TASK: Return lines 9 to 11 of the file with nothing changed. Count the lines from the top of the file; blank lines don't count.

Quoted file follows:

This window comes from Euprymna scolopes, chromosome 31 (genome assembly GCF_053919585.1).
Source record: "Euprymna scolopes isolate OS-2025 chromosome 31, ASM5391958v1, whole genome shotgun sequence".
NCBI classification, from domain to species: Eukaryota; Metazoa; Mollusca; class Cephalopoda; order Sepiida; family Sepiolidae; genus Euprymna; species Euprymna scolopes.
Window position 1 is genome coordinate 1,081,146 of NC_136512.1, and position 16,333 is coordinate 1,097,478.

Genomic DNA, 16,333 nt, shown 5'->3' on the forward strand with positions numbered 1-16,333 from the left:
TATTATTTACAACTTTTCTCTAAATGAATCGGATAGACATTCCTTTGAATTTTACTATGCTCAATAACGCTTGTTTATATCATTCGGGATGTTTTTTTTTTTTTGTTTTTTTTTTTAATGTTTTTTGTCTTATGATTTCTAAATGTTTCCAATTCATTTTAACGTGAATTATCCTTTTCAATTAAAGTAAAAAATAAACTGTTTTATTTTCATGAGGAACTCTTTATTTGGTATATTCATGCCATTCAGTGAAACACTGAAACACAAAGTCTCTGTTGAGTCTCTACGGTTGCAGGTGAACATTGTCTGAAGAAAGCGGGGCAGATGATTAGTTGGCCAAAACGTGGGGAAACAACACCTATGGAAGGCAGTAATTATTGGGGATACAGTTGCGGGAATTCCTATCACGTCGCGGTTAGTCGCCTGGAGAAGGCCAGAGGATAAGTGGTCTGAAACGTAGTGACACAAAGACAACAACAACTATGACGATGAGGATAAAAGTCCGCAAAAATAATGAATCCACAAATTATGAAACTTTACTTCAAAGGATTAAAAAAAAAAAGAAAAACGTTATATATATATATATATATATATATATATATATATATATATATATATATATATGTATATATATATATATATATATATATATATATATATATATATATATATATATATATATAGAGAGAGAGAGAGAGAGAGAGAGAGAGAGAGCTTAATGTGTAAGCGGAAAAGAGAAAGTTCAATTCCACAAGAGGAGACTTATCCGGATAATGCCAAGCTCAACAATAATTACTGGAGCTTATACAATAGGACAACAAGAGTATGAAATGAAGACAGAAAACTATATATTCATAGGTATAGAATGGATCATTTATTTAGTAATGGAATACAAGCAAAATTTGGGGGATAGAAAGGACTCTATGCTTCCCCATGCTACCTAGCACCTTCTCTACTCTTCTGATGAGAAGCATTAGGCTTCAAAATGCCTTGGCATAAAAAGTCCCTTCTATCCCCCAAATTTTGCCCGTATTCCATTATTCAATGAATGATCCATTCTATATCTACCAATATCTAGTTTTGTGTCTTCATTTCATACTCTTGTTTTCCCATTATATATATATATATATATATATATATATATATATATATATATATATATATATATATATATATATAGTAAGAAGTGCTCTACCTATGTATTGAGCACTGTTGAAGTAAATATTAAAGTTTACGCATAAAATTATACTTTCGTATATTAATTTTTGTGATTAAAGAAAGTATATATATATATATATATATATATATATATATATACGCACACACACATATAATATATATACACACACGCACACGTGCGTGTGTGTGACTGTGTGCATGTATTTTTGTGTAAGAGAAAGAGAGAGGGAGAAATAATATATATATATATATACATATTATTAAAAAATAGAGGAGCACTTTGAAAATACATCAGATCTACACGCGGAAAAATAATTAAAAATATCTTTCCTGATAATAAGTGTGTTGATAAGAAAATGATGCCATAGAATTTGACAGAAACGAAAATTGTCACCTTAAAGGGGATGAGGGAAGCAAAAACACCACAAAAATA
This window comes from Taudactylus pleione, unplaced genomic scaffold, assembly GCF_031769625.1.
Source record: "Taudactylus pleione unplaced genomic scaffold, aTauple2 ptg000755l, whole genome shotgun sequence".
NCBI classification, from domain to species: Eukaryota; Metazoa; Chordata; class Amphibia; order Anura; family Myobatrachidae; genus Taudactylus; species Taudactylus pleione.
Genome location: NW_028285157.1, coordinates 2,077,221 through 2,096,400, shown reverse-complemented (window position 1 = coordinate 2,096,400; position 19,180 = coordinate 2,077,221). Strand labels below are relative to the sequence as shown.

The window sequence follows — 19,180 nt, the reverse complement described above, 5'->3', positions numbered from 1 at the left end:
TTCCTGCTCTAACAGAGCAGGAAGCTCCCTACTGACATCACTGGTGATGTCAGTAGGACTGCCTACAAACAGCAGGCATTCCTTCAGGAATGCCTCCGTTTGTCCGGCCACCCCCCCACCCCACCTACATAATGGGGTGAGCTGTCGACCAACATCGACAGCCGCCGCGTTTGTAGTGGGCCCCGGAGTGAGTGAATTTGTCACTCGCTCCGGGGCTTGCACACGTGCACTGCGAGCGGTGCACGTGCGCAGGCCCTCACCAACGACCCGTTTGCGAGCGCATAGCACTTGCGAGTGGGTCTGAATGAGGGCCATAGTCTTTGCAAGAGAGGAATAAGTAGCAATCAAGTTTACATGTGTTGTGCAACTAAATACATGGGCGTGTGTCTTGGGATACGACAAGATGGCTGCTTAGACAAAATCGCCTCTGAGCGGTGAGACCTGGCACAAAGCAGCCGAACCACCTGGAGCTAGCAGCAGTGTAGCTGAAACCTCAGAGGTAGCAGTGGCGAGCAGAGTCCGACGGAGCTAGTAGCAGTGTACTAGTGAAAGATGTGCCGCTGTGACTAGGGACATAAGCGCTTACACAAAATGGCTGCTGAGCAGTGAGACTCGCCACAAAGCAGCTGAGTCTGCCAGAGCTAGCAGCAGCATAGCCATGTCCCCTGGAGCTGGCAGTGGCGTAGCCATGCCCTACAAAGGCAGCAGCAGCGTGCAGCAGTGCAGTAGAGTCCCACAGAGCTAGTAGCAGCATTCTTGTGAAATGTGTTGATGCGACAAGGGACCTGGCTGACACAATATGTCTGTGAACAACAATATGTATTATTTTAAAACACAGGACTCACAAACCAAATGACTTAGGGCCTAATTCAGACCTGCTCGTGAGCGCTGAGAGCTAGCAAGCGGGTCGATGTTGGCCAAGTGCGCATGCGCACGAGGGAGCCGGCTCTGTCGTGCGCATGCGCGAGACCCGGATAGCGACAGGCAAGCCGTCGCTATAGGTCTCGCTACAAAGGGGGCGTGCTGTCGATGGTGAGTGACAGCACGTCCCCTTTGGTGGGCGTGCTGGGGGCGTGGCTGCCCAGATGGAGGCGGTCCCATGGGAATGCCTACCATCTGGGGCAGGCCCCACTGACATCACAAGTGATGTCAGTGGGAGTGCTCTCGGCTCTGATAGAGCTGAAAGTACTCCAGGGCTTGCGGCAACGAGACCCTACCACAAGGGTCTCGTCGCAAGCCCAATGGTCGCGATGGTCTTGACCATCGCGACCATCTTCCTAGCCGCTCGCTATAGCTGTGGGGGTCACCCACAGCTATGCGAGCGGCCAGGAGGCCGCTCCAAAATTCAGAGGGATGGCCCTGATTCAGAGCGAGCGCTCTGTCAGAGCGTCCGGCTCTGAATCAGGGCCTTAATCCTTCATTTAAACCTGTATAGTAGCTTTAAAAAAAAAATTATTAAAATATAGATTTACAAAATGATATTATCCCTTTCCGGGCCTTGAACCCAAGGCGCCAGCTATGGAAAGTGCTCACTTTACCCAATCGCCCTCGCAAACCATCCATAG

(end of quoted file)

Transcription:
NCBI classification, from domain to species: Eukaryota; Metazoa; Chordata; class Amphibia; order Anura; family Myobatrachidae; genus Taudactylus; species Taudactylus pleione.
Genome location: NW_028285157.1, coordinates 2,077,221 through 2,096,400, shown reverse-complemented (window position 1 = coordinate 2,096,400; position 19,180 = coordinate 2,077,221). Strand labels below are relative to the sequence as shown.

The window sequence follows — 19,180 nt, the reverse complement described above, 5'->3', positions numbered from 1 at the left end: